Herman Melville
272 pages, 6 x 9
Release Date:30 Jan 2018

Herman Melville

Among the Magazines

University of Massachusetts Press
What I feel most moved to write, that is banned,—it will not pay. Yet, altogether, write the other way I cannot. Herman Melville wrote these words as he struggled to survive as a failing novelist. Between 1853 and 1856, he did write "the other way," working exclusively for magazines. He earned more money from his stories than from the combined sales of his most well known novels, Moby-Dick, Pierre, and The Confidence-Man.
In Herman Melville Graham Thompson examines the author's magazine work in its original publication context, including stories that became classics, such as "Bartelby, the Scrivener" and "Benito Cereno," alongside lesser-known work. Using a concept he calls "embedded authorship," Thompson explores what it meant to be a magazine writer in the 1850s and discovers a new Melville enmeshed with forgotten materials, editors, writers, and literary traditions. He reveals how Melville responded to the practical demands of magazine writing with dazzling displays of innovation that reinvented magazine traditions and helped create the modern short story.
Thompson persuasively argues that Melville's short fiction is misread when we neglect the fact that it was initially serialized in magazines, offering genuine insights into a number of Melville's shorter works. The author carefully analyzes both the professional cultures of Harper's and Putnam's and the material culture of paper to make his case.'—Brian Yothers, author of Sacred Uncertainty: Religious Difference and the Shape of Melville's Career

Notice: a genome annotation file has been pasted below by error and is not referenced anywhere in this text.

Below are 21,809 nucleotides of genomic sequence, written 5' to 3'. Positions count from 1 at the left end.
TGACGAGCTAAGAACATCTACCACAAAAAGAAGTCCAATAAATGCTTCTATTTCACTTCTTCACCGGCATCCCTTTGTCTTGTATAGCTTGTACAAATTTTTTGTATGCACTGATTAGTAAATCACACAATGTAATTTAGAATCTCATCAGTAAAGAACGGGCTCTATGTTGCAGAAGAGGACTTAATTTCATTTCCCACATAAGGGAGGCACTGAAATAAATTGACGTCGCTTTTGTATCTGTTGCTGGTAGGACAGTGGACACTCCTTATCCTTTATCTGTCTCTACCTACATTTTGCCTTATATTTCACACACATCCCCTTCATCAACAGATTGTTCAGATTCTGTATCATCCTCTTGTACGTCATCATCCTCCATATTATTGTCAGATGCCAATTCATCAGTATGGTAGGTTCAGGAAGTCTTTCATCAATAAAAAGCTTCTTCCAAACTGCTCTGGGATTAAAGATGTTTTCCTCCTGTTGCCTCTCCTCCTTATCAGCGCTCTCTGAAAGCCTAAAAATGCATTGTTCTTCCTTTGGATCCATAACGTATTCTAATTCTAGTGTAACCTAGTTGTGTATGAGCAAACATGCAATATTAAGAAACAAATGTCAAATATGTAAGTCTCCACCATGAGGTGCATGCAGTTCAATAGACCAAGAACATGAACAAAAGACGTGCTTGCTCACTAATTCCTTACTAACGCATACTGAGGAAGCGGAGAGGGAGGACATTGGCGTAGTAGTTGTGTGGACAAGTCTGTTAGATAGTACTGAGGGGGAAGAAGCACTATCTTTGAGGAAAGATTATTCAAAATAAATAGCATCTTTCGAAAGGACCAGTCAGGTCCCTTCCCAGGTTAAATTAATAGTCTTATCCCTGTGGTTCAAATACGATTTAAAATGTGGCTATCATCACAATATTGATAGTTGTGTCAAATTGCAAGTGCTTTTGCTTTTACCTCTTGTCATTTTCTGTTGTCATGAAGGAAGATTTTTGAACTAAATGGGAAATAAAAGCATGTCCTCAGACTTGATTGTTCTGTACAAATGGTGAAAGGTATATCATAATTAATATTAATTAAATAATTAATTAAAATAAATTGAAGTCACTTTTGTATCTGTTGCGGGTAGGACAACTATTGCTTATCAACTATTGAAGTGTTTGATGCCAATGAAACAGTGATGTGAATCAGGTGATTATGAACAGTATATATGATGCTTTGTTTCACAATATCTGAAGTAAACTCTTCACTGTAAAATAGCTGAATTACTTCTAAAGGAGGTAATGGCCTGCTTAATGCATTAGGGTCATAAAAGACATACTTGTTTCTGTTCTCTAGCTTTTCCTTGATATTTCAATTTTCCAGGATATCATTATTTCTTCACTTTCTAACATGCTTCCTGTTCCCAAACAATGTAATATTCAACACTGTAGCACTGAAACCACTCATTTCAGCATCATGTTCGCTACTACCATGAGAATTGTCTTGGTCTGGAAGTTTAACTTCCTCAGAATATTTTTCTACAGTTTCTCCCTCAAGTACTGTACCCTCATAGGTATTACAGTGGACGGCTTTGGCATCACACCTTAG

'Thompson writes with clarity and liveliness. Herman Melville is substantial and displays terrific command of Melville's biography and writings.'—Hester Blum, author of The View from the Masthead: Maritime Imagination and Antebellum American Sea Narratives
'Thompson takes good advantage of important, obscure archival materials from publishers' records and offers a number of interesting new readings of these fictions' subtexts.'—Choice
'Herman Melville Among the Magazines will be of interest to scholars of Melville and anyone curious about the possibilities of a biographical approach to book history. Thompson's study succeeds in returning priority to 'the imaginative acts of authorial creation that brings texts into existence in the first place.''—SHARP News
'Thompson strives to place Melville back into his context . . . Throughout his study,Thompson embeds Melville in a world populated by literary composition, paper production, reprinting, magazine paratexts, serialization, competing editorial demands, and a host of other material and cultural environments.'—Nineteenth-Century Literature
'Thompson's book raises a number of important questions, including just how we should understand the interaction between a periodical's editorial direction and the meaning of particular works that appear in its pages.'—Leviathan
Graham Thompson is associate professor of American studies at the University of Nottingham and author of numerous books, including, most recently, American Culture in the 1980s.
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